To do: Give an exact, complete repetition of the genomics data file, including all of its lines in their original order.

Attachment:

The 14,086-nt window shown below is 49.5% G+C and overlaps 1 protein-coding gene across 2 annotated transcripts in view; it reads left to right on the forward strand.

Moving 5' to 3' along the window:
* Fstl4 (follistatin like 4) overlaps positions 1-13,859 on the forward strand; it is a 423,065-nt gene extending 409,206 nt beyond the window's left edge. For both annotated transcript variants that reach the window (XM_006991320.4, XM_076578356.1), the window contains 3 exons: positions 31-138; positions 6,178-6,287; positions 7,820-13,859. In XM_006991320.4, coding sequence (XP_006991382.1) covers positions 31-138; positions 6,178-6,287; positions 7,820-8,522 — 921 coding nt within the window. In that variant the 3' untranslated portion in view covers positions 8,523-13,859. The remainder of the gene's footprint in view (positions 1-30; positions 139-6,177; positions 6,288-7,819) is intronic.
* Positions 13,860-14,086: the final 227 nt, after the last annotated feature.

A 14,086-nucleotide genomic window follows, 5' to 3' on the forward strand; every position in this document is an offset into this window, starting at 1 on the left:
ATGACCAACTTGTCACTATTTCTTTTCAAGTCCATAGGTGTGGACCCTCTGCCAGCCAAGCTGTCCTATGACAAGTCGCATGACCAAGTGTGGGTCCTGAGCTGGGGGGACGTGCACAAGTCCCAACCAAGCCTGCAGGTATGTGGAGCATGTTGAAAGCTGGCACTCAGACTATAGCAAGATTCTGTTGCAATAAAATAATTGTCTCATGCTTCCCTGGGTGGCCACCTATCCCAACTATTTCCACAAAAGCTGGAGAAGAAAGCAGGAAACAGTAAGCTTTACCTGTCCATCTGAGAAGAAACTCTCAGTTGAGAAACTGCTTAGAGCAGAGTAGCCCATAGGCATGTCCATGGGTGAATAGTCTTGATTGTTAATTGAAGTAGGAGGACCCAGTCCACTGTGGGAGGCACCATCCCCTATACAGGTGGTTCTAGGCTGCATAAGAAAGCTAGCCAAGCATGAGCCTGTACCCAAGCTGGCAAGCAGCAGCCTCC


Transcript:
The 14,086-nt window shown below is 49.5% G+C and overlaps 1 protein-coding gene across 2 annotated transcripts in view; it reads left to right on the forward strand.

Moving 5' to 3' along the window:
* Fstl4 (follistatin like 4) overlaps positions 1-13,859 on the forward strand; it is a 423,065-nt gene extending 409,206 nt beyond the window's left edge. For both annotated transcript variants that reach the window (XM_006991320.4, XM_076578356.1), the window contains 3 exons: positions 31-138; positions 6,178-6,287; positions 7,820-13,859. In XM_006991320.4, coding sequence (XP_006991382.1) covers positions 31-138; positions 6,178-6,287; positions 7,820-8,522 — 921 coding nt within the window. In that variant the 3' untranslated portion in view covers positions 8,523-13,859. The remainder of the gene's footprint in view (positions 1-30; positions 139-6,177; positions 6,288-7,819) is intronic.
* Positions 13,860-14,086: the final 227 nt, after the last annotated feature.

A 14,086-nucleotide genomic window follows, 5' to 3' on the forward strand; every position in this document is an offset into this window, starting at 1 on the left:
ATGACCAACTTGTCACTATTTCTTTTCAAGTCCATAGGTGTGGACCCTCTGCCAGCCAAGCTGTCCTATGACAAGTCGCATGACCAAGTGTGGGTCCTGAGCTGGGGGGACGTGCACAAGTCCCAACCAAGCCTGCAGGTATGTGGAGCATGTTGAAAGCTGGCACTCAGACTATAGCAAGATTCTGTTGCAATAAAATAATTGTCTCATGCTTCCCTGGGTGGCCACCTATCCCAACTATTTCCACAAAAGCTGGAGAAGAAAGCAGGAAACAGTAAGCTTTACCTGTCCATCTGAGAAGAAACTCTCAGTTGAGAAACTGCTTAGAGCAGAGTAGCCCATAGGCATGTCCATGGGTGAATAGTCTTGATTGTTAATTGAAGTAGGAGGACCCAGTCCACTGTGGGAGGCACCATCCCCTATACAGGTGGTTCTAGGCTGCATAAGAAAGCTAGCCAAGCATGAGCCTGTACCCAAGCTGGCAAGCAGCAGCCTCC